In a recent case, the Tax Court upheld the idea that receipt of a partnership’s “profits interest” is a non-taxable event as detailed in Revenue Procedure 93-27. This case provides guidance on the treatment of the receipt of a profits interest.
A “profits interest” entitles the holder to a share of the increase in a partnership’s value between the date the profits interest is issued and a future date. It is similar to a call option for a share of stock in a public company. This contrasts with the more straightforward partnership “capital interest” that entitles the holder to a share of the total value of the partnership, which is similar to a share of stock in a public company.
What Is Considered Taxable Compensation?
Under Section 1.721-1(b)(1) of the Income Tax Regulations, receipt of a partnership capital interest for services provided to or for the benefit of a partnership is considered taxable compensation. But whether receipt of a profits interest for services is taxable has been the subject of litigation.
In Campbell v. Commissioner, the Eighth Circuit in dictum suggested that the taxpayer’s receipt of a partnership profits interest was not taxable. However, other courts have determined in certain circumstances that receipt of a partnership profits interest is a taxable event under Section 83 of the Internal Revenue Code. Courts have also found that the profits interest received typically has speculative or no determinable value at the time of receipt.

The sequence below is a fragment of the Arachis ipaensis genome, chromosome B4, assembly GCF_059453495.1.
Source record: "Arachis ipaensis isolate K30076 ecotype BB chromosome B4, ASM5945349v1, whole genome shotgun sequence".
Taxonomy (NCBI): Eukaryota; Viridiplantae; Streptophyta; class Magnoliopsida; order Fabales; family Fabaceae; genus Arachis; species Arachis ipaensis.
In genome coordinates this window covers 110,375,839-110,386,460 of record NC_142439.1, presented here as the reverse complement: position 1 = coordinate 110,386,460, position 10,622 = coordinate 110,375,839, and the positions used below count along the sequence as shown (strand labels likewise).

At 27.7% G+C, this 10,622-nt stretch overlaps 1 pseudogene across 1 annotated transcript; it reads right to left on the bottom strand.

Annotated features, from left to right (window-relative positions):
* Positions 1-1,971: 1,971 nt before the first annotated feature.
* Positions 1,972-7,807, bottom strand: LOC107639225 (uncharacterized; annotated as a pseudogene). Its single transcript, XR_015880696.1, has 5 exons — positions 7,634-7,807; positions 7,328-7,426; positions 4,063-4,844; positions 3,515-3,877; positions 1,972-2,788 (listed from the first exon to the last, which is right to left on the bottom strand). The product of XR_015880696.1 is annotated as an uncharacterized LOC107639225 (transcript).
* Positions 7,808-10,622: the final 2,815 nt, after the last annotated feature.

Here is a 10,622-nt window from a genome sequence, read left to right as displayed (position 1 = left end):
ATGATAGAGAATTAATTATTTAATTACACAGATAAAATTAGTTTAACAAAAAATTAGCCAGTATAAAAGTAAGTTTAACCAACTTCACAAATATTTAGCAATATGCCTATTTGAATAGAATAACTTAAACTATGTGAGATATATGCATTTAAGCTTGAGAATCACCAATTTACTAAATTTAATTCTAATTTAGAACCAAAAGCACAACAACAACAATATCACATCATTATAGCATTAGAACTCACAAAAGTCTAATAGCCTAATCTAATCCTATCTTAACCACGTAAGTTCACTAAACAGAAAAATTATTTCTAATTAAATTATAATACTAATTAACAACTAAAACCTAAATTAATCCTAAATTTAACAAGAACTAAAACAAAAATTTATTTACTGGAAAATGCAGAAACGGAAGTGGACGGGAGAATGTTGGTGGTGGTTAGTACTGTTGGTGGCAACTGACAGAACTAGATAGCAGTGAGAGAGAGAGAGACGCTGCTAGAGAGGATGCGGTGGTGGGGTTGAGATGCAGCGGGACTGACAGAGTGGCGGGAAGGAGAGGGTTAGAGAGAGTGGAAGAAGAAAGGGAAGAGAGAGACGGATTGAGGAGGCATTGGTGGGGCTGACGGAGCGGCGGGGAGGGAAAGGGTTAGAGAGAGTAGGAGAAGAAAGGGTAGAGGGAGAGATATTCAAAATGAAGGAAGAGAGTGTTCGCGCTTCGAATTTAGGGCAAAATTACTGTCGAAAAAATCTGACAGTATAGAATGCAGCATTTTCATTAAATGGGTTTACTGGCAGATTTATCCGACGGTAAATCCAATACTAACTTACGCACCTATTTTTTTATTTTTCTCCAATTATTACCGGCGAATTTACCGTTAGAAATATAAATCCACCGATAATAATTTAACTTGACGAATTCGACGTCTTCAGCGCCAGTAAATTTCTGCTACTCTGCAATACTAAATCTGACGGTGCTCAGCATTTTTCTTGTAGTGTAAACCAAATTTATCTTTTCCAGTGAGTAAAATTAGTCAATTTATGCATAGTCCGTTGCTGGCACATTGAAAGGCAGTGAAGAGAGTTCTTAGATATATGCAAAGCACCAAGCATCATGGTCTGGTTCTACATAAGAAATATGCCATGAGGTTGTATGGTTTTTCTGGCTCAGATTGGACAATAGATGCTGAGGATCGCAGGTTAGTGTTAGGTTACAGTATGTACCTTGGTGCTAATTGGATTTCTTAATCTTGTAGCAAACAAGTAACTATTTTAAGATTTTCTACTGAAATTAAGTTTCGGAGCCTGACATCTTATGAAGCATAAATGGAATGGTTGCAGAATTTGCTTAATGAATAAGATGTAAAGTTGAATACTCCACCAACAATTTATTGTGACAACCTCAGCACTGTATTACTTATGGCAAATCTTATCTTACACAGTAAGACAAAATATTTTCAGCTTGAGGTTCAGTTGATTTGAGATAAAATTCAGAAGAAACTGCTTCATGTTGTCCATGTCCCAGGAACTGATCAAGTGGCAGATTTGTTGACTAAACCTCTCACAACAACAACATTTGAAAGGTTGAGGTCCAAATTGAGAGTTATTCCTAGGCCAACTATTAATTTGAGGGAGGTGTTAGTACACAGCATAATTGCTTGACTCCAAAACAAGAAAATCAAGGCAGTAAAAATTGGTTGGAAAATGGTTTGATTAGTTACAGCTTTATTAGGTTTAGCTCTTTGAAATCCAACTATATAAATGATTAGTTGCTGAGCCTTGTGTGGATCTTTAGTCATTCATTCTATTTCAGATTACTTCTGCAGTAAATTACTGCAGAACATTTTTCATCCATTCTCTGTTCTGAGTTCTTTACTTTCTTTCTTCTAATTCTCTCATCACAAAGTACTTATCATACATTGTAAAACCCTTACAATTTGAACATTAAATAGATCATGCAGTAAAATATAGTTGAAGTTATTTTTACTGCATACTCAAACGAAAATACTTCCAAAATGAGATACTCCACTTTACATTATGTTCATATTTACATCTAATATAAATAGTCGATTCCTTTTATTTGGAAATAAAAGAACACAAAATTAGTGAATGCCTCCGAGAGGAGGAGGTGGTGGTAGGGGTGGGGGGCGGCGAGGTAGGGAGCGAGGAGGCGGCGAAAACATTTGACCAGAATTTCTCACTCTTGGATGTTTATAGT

According to Rev. Procedure 93-27, the IRS generally will not treat the receipt of a profits interest as a taxable event for the partner or the partnership.
Was Income Underreported?
On March 20, 2017, the IRS issued a notice to Joseph NPA Investment LLC regarding whether ES NPA Holding underreported income for 2011 and, if so, whether an accuracy-related penalty was appropriate. According to the IRS, the company received more than $16 million in unreported other income that year related to its receipt of a 50 percent capital interest in Integrated Development Solutions LLC (IDS).
ES NPA Holding argued that the Class C units of IDS it received were a profits interest as defined in Rev. Procedure 93-27 and therefore excludable from income in 2011. The IRS argued that this Rev. Procedure was not applicable because ES NPA Holding did not render services to IDS. The safe harbor in the Rev. Procedure was also inapplicable, stated the IRS.
ES NPA Holding believed that the burden of proof had shifted to the IRS because the company had credibly demonstrated its position.
Campbell Decision is Reversed
The U.S. Court of Appeals for the Eighth Circuit reversed the decision in Campbell, finding that receipt of a profits interest was not taxable because the value received was speculative. It ruled that the Class C units of IDS that ES NPA Holding received were a profits interest because, applying the fair market value of the LLC at the time of receipt, the partner would not receive any proceeds from a liquidation at that time.
A key takeaway from this ruling is the importance of drafting agreements as unambiguously as possible. In this case, the agreement was ambiguous enough for the IRS to challenge it and call the partnership interest a capital interest instead of a profits interest.